Cab Calloway: On the Yiddish Side of the Street


In 1930s New York, no cat was more of a “hepster” than Cab Calloway. The son of a lawyer father and a church-organist mother, Calloway met Louis Armstrong while at Chicago’s Crane College. There he learned to scat-sing so well that he left school to relocate his well-trained tenor voice, and his band, to an extended engagement at Harlem’s Cotton Club. He soon hit the dance halls and stages of the wider world, barely stopping to breathe until the 20th century was almost over. Along the way, he took it all in: the sights, the sounds, and the fine points of the language of the streets, eventually publishing the first-ever dictionary of African-American slang, The New Cab Calloway’s Hepsters Dictionary: The Language of Jive, in 1938.

But there was another “hep” language floating around 1930s New York: Yiddish. Yiddish rang from every corner of Manhattan, making its way up from the Lower East Side, through Union, Herald, and Times Squares, into the heart of the entertainment industry, where it laced the speech of Irving Mills, a man of Odessa Jewish stock who became Calloway’s manager. The language of meshugas, dzhlubs, and mamzers resonated more than a little with Calloway.  In partnership with Mills, he soon found ingenious ways to infuse his act with retooled Yiddish folksongs, hilarious, if ironic, parodies of Jewish black-face performance, and mock cantorial melismas that incorporated his own unique brand of pidgin Hebrew, morphing into jazz-jive jargon at the drop of a white Panama hat.

It all started with “Minnie the Moocher,” a tune he co-wrote with Mills in 1931, and which became his first major hit, the first number-one song by an African-American performer, and his theme song for the rest of his career. Calloway and Mills based the tune on the “St. James Infirmary Blues,” since that New Orleans staple was already closely identified with the Calloway band. “
The ‘hi-de-ho’ part came later, and it was completely unexpected and unplanned…” writes Calloway in his memoir, Minnie the Moocher and Me, recalling the nationwide radio broadcast on which it was spawned. “… I was singing, and in the middle of a verse, as it happens sometimes, the damned lyrics went right out of my head… I had to fill the space, so I just started to scat-sing the first thing that came into my mind: Hi-de-hi-de-hi-de ho.” Of course, with Mills close by, it wasn’t surprising when Hi-de-hi morphed into some other syllables: “Oy, yoy, yoy, yoy, yoy, yoy,” and Jewish heads turned all over town.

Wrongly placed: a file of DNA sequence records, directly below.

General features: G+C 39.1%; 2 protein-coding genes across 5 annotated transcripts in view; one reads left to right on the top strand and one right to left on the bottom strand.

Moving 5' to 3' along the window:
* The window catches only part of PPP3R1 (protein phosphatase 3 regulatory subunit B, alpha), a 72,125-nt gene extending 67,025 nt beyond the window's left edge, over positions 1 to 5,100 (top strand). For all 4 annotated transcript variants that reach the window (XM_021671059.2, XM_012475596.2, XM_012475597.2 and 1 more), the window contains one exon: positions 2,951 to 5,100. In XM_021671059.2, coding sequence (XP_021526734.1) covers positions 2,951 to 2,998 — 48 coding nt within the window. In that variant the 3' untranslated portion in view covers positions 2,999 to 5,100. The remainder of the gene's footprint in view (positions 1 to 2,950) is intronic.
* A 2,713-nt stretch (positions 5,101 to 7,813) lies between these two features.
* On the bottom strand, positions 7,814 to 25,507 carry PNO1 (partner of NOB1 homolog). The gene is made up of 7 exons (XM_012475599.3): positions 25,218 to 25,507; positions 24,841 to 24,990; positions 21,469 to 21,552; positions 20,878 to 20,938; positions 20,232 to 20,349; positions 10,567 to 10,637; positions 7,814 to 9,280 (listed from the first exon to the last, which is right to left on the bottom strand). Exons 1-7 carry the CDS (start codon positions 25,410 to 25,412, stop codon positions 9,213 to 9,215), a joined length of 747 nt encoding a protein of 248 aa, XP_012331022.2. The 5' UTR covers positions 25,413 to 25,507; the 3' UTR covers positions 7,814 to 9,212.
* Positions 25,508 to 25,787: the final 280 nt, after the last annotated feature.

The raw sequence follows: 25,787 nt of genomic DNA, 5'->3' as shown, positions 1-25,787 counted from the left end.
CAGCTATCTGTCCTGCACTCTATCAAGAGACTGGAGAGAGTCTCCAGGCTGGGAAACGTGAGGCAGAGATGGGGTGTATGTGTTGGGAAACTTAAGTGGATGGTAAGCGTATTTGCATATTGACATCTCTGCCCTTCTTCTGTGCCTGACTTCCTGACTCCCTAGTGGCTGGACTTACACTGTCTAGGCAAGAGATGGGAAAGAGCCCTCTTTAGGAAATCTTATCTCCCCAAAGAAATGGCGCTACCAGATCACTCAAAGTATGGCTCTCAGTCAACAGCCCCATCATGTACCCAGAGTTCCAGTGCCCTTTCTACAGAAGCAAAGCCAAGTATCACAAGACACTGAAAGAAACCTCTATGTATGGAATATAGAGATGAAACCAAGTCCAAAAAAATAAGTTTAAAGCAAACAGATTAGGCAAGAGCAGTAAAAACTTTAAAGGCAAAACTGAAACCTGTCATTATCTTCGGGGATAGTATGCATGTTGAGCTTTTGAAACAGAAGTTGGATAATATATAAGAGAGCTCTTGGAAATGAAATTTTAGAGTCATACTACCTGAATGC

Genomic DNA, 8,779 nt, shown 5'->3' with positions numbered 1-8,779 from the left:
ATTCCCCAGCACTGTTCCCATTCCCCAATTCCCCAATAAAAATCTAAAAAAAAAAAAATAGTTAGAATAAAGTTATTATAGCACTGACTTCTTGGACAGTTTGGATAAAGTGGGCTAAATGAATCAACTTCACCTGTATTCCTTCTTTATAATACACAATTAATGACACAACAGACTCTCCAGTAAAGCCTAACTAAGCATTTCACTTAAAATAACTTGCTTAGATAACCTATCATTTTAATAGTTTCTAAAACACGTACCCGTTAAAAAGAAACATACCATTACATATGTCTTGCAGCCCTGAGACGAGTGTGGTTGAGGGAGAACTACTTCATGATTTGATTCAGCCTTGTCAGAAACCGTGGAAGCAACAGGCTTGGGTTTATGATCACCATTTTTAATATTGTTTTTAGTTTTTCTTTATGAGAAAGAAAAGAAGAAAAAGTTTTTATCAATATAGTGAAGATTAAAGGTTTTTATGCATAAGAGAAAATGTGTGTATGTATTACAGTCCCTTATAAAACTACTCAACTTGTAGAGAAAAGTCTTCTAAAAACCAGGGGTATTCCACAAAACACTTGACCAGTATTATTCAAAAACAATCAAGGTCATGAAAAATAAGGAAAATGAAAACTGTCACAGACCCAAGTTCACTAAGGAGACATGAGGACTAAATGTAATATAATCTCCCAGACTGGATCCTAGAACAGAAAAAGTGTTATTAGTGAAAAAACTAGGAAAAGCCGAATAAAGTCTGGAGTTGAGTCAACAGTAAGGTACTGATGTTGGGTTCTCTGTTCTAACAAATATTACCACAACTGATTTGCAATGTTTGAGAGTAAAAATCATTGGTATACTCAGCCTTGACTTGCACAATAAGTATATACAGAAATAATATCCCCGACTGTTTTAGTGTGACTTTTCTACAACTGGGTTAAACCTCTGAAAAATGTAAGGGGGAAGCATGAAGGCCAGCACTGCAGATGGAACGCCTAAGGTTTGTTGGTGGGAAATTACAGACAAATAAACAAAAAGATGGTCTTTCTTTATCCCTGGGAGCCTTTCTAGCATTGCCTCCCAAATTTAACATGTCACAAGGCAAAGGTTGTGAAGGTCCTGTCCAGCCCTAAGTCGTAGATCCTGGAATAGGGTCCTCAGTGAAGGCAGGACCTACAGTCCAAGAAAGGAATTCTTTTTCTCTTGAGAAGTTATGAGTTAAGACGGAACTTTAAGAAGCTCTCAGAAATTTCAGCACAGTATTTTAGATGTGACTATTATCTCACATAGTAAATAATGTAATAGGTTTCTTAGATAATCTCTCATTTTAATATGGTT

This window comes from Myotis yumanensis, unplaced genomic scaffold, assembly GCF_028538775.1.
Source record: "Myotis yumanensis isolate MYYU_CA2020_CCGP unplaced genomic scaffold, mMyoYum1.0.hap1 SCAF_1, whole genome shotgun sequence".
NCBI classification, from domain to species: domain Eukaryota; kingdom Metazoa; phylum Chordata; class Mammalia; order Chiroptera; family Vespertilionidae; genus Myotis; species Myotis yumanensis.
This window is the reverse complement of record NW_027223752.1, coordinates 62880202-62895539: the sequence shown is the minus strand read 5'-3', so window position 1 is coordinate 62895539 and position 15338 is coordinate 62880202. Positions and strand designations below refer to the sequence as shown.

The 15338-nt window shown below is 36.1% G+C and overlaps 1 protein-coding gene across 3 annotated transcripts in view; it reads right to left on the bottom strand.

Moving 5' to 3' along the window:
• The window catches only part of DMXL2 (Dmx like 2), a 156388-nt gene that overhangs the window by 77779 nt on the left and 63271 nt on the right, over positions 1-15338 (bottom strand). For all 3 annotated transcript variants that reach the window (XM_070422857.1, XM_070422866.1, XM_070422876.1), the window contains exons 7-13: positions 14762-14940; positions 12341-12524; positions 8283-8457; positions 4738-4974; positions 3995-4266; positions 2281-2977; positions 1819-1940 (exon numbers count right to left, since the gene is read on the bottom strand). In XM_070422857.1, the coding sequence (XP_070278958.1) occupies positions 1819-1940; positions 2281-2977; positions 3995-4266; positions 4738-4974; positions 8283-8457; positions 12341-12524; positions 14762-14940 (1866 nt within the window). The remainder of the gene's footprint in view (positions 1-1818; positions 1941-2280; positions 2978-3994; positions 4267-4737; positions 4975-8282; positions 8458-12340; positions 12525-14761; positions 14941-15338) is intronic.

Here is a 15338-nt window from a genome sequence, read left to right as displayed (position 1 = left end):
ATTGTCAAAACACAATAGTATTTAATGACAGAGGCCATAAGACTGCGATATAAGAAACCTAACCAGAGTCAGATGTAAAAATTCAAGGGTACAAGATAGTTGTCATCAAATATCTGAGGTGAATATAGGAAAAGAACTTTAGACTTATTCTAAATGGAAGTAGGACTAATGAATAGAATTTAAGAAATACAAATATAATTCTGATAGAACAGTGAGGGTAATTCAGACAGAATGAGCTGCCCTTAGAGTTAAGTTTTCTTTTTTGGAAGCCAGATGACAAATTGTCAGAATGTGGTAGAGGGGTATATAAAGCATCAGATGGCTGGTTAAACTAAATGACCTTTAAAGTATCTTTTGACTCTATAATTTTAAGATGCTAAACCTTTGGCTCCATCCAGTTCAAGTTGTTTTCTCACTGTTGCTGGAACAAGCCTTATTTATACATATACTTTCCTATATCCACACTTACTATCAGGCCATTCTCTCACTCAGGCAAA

But Calloway’s major Jewish collaborations didn’t come until after 1937, when a black vaudeville duo, Johnny and George, brought a Yiddish theatre song, taught to them in the Catskills by none other than culinary icon Jennie Grossinger, to the stage of the Apollo Theatre in Harlem. It caught the attention of songwriting dynamos Sammy Cahn and Saul Chaplin, and once they procured the rights to “Bay Mir Bistu Sheyn” and gave it to the Andrews Sisters, it was on its way to becoming the top song of 1938 and the biggest hit the country had ever known. Suddenly, everyone in the entertainment industry was flaunting their Jewish roots, or inventing them if none were available. Soon Ziggy Elman showed the world how angels could sing, and how a trumpet could swing and krekhts (sob) at the same time, and even Artie Shaw, who publicly shunned his Jewish background, was peppering his improvisations with freylekhs and bulgars. Chick Webb, Slim and Slam, Barney Bigard, and Mildred Bailey all were on board as the catering hall and dance hall played out their basherte (predestined) harmonic convergence.

It was in this atmosphere that Mills and producer/lyricist Buck Ram created “Utt-da-zay” (“That’s The Way”) in March of 1938. A take-off on a simple Jewish folksong, mimicking the motions of a tailor’s sewing, Calloway’s version starts with a spoof on the blackface singing of Al Jolson, with whom he had shared the spotlight in the 1936 movie The Singing Kid. A transition to a mock-cantorial recitative follows, and the song finally launches into a swinging romp of praise—for Calloway’s Jewish tailor.

The song was a hit, and the next year, Calloway was back in the studio cutting “Abi Gezunt” (“If You’ve Got Your Health, You Can Be Happy”), a song by fellow jive-talk philologist Henry Nemo, with a lyric that blended Yiddish and jive-talk jargon. It played on an expression made famous in an earlier song by Yiddish-theatre doyen Molly Picon:

I’m hip de dip, a solid sender, a very close friend to Mrs. Bender, Bender, shmender, abi gezunt, I’m the cat that’s in the know!

A 1942 collaboration between Calloway and Ram produced “Nain, Nain” (“No, no,
I Won’t Go Dancin’, ‘Til You Marry Me”), a song that starts with Calloway’s melodic paraphrase of the verse of “My Yiddishe Mama.” “Who’s Yehudi?” from that same year poked some gentle fun at the newest Jewish fiddle sensation and by that time, cantorial-scat melismas had found their way into lots of other Calloway hits, including his opening theme, “The Hi-de-ho Man.”

So, how Jewish was Cab Calloway? His memoir holds little evidence of what he had in mind in his Yiddish collaborations which, when all is said and done, seem to be a small sub-current in a remarkable career with an output that overflows with multi-cultural content and connection. On the other hand, some say he actually became fluent enough in Yiddish to hold his own in conversation with his Jewish immigrant fans. Whatever the truth, for the Jewish audience, he remains a unique figure, a larger-than-life entertainer who shared a special resonance with them because he also knew one of the sweetest secrets of life: that a “cat” that knows the meaning of “Abi Gezunt” is a cat that’s in the know.